That is irrelevant unless the severance is contingent upon the non-compete agreement. As suranyi notes, it varies widely from state to state. In an employee-friendly state like California, non-compete agreements have to meet strict criteria (specificity, duration, et cetera) in order to be considered valid, e.g. if you come to work for TinySquash in the Stratrocumulous division you cannot leave and work for their direct competitor, Big Yellow Banana in any tropospheric development for X years; the intent being to prevent any employee carrying trade secrets from one company to another during critical stages of development. These agreements also have to have some consideration for the employee and so are generally part of an employment contract (typical for key development or executive positions where the compensation package includes large performance bonuses and other perks). In other, employer friendly states the non-compete agreement may have a wider applicability, but if it is so general that it would prevent the employee from seeking employment and create a hardship I can’t see a court enforcing it. I also can’t see an open-ended obligation to report on your future employment in perpetuity holding any legal authority. In a right-to-work state I supposed an employer could fire you for not signing it, legal or not, but I honestly don’t think an employer would risk the backlash of a lawsuit over such a firing.
I’ve been presented with non-competes three times in my career. One was with a manufacturer in response to some employees leaving and starting their own company; one was with a startup where I was offered a key development position; and one was with an aerospace contractor which also insisted that employees not discuss the agreement with each other. In the first case, I signed it in ignorance, and the company was bought out a year later by a competitor; as far as I know, it was never enforced on any employees as many went to work for other manufacturers. In the second case, I turned the position down (not specifically because of the agreement, but I had little confidence in the company being successful after talking with the principals, and I was correct in that judgment). In the third case, I consulted with my lawyer and flatly refused to sign it; I was pressured once by corporate management to sign, but after again refusing, the issue was dropped. I later left to work at a competitor and when the issue of non-compete was brought up, I pointed out that I’d never signed it, and it was quite entertaining to watch HR and corporate monkeys blaming each other for the oversight.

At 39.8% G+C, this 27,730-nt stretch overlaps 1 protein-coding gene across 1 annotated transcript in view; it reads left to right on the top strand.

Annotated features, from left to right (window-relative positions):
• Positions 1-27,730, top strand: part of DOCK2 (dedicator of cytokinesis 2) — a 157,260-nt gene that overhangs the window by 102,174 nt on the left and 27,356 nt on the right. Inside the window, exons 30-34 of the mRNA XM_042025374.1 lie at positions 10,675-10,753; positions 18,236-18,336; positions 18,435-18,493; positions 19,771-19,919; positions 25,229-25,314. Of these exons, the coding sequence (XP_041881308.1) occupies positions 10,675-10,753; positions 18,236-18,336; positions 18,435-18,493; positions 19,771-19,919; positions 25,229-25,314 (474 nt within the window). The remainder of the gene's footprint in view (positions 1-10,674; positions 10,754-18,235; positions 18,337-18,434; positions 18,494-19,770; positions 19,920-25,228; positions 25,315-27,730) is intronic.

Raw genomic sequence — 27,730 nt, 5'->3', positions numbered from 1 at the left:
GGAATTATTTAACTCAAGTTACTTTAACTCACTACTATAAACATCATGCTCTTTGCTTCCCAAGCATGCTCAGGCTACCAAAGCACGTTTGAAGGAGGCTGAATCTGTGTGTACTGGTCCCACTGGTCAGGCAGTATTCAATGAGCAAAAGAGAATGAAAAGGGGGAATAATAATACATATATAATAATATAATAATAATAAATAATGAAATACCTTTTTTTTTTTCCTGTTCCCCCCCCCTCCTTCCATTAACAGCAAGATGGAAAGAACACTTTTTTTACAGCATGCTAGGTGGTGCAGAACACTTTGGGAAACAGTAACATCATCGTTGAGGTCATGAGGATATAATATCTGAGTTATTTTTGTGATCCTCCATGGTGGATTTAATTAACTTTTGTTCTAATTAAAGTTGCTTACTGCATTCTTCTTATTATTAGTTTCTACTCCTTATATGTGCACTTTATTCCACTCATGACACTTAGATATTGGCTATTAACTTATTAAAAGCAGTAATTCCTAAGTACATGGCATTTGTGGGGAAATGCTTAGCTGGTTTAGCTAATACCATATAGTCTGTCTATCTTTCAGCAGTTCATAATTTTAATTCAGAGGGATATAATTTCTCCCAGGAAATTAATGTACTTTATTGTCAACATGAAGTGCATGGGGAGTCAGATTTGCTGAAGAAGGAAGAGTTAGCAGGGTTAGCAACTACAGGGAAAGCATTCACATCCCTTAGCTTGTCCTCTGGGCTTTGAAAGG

My rule now is that I don’t sign any employment agreements without reading through in fine detail and being assured that I’m getting some kind of consideration for signing it. If I don’t understand something, I take it to a lawyer who works in employment law. In my experience with these things, they’re rarely drafted or carefully reviewed by a lawyer and are generally written by ignorant corporate bobbleheads to instill fear, uncertainty, and doubt as some kind of bizarrely counterproductive management technique probably learned by reading Al Dunlap’s autobiography.